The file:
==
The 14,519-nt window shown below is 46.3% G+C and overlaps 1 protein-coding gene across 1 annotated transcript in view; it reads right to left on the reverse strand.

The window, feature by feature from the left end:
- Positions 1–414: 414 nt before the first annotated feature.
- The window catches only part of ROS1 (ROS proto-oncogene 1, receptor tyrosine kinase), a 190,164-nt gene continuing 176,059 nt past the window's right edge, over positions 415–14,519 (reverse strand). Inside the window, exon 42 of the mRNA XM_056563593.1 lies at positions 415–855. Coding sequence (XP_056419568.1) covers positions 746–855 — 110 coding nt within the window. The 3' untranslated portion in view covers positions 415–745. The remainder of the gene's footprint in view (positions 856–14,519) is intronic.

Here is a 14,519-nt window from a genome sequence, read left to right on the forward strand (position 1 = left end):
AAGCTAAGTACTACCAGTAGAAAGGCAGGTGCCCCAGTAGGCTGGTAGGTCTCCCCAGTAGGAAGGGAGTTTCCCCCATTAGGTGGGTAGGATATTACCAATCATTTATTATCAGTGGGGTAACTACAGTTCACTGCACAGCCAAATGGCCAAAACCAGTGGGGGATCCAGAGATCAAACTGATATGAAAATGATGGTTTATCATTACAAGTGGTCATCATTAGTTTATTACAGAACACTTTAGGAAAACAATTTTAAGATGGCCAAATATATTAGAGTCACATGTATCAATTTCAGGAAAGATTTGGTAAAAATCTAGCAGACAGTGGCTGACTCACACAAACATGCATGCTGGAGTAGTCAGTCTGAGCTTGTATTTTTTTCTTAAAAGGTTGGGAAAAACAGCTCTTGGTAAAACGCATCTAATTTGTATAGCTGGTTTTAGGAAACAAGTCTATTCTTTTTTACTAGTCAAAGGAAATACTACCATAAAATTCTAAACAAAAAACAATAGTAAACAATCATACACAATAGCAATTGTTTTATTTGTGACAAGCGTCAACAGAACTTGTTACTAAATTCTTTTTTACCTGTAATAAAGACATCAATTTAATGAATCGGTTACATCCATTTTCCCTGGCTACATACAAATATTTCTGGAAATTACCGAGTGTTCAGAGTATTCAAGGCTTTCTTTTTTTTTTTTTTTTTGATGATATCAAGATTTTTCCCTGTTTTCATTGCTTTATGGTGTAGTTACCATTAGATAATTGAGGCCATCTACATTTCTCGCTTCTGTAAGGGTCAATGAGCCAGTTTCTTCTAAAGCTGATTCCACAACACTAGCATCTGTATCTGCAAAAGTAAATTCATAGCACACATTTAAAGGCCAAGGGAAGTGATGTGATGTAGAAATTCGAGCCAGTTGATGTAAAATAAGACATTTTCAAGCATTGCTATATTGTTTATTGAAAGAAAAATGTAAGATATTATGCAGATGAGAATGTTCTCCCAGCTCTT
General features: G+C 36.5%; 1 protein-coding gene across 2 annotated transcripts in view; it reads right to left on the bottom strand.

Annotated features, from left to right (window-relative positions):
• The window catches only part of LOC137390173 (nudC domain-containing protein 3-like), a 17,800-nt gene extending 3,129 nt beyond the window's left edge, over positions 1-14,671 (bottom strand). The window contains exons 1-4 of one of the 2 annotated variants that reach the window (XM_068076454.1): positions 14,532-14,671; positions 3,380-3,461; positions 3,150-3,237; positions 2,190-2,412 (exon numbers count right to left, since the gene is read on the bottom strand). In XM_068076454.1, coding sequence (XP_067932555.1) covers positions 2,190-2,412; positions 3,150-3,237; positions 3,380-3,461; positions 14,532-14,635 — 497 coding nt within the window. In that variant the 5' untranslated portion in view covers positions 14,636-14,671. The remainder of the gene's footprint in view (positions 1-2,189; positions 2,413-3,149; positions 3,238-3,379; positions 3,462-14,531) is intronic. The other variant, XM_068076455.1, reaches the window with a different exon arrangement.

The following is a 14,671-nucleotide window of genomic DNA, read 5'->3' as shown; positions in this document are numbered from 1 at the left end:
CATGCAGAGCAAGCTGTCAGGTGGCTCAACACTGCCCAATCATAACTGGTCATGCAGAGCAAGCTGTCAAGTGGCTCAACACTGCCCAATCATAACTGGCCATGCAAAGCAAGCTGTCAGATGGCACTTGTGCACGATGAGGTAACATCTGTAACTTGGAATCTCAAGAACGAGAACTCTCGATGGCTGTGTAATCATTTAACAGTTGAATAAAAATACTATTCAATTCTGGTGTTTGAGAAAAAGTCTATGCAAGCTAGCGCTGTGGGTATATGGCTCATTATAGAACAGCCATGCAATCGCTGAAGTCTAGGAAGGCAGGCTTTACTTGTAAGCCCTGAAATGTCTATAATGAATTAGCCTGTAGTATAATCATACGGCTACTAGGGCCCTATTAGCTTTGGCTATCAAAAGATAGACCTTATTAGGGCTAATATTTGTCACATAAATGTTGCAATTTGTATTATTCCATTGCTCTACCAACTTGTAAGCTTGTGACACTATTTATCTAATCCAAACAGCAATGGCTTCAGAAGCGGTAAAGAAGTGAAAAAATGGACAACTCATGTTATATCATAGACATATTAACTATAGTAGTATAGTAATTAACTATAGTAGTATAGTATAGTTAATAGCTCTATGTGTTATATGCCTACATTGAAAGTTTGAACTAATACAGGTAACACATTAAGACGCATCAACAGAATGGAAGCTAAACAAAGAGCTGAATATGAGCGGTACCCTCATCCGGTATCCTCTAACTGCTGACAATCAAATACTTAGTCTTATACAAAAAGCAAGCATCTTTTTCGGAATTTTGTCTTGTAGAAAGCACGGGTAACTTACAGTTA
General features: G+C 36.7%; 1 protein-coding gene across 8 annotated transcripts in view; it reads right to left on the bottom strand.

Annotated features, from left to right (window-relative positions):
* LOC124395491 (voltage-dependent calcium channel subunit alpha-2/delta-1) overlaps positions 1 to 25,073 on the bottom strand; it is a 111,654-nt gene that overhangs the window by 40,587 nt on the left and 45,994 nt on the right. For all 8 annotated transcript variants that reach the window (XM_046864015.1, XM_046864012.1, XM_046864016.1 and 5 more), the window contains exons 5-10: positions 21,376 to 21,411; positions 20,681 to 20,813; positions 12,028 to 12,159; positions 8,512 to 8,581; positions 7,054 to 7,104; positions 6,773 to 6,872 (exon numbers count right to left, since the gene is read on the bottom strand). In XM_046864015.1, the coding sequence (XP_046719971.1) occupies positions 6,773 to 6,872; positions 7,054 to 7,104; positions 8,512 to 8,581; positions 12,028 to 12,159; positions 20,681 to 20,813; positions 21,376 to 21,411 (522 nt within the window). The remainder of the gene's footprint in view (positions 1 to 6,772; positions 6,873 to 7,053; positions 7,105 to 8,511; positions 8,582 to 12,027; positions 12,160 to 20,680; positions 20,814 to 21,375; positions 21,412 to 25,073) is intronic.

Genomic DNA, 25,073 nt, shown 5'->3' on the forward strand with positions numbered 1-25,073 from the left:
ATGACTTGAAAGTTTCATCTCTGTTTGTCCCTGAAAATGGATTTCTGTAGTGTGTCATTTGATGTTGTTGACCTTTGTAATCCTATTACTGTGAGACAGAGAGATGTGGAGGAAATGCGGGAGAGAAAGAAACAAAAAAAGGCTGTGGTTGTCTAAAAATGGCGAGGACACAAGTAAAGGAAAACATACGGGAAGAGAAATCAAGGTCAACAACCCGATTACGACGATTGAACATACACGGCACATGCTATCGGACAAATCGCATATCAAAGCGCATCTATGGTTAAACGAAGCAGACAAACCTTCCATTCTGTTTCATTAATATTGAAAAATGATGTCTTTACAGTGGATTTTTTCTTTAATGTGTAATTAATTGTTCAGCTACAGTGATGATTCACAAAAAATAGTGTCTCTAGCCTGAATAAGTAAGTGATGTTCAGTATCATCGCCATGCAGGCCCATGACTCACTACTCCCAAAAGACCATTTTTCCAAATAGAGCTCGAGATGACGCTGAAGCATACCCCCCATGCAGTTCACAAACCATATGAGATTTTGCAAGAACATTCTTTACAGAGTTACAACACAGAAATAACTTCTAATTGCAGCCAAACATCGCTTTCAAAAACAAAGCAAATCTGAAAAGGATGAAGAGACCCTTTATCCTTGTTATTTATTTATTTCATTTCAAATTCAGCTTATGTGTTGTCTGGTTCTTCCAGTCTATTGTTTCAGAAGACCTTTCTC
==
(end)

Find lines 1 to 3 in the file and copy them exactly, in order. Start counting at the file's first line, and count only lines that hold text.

The 14,519-nt window shown below is 46.3% G+C and overlaps 1 protein-coding gene across 1 annotated transcript in view; it reads right to left on the reverse strand.

The window, feature by feature from the left end:
- Positions 1–414: 414 nt before the first annotated feature.